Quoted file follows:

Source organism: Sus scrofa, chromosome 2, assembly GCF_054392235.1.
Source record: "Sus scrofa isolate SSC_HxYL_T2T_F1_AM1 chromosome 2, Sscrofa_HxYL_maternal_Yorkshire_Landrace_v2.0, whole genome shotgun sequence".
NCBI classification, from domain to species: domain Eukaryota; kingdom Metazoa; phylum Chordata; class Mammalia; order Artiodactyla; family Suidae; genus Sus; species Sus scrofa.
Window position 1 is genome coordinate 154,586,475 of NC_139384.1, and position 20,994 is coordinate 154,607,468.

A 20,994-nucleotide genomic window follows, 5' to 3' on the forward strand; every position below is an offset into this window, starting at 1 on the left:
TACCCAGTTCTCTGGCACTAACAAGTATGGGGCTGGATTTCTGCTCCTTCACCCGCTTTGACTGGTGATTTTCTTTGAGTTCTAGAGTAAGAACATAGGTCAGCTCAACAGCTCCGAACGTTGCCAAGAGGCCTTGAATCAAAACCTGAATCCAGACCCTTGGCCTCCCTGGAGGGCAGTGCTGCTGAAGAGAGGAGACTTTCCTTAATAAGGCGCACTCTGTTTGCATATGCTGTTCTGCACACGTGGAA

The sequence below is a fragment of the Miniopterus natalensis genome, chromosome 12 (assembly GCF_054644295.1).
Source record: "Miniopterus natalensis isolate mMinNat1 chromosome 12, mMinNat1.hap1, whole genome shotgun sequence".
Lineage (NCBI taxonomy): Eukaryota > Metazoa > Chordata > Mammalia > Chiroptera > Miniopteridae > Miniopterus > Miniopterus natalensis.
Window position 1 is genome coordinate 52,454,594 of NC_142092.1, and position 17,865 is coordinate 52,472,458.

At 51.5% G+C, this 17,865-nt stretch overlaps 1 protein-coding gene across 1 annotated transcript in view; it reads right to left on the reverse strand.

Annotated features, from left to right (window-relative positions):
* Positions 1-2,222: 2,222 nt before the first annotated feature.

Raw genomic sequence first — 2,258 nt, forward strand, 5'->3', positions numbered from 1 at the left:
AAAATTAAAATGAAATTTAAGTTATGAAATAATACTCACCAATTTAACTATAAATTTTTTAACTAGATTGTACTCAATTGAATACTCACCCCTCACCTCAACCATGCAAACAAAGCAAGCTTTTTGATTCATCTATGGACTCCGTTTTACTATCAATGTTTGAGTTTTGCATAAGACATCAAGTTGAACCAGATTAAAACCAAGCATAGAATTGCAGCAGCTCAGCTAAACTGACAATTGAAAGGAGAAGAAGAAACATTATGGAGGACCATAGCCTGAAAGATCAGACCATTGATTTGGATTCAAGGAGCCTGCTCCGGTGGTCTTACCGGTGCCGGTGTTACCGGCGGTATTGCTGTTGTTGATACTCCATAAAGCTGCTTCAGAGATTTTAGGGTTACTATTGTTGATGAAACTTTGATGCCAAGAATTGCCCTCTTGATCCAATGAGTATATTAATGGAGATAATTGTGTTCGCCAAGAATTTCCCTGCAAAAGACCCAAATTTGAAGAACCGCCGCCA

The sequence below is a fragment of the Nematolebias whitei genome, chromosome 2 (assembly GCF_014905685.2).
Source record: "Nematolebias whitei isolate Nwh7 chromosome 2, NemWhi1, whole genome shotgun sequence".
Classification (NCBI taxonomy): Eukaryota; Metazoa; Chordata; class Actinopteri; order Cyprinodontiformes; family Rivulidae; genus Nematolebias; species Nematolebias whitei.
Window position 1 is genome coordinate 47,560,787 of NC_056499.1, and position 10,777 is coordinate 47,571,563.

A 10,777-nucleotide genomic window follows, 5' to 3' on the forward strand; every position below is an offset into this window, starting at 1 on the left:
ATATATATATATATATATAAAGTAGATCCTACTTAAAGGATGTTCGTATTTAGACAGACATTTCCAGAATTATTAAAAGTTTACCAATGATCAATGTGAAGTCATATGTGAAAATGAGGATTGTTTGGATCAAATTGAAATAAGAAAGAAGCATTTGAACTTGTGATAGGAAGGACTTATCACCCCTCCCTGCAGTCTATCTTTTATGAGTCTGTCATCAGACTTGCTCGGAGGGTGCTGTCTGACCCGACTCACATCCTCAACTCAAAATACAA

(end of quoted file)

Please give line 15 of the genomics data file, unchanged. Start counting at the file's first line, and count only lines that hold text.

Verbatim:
AAAATTAAAATGAAATTTAAGTTATGAAATAATACTCACCAATTTAACTATAAATTTTTTAACTAGATTGTACTCAATTGAATACTCACCCCTCACCTCAACCATGCAAACAAAGCAAGCTTTTTGATTCATCTATGGACTCCGTTTTACTATCAATGTTTGAGTTTTGCATAAGACATCAAGTTGAACCAGATTAAAACCAAGCATAGAATTGCAGCAGCTCAGCTAAACTGACAATTGAAAGGAGAAGAAGAAACATTATGGAGGACCATAGCCTGAAAGATCAGACCATTGATTTGGATTCAAGGAGCCTGCTCCGGTGGTCTTACCGGTGCCGGTGTTACCGGCGGTATTGCTGTTGTTGATACTCCATAAAGCTGCTTCAGAGATTTTAGGGTTACTATTGTTGATGAAACTTTGATGCCAAGAATTGCCCTCTTGATCCAATGAGTATATTAATGGAGATAATTGTGTTCGCCAAGAATTTCCCTGCAAAAGACCCAAATTTGAAGAACCGCCGCCA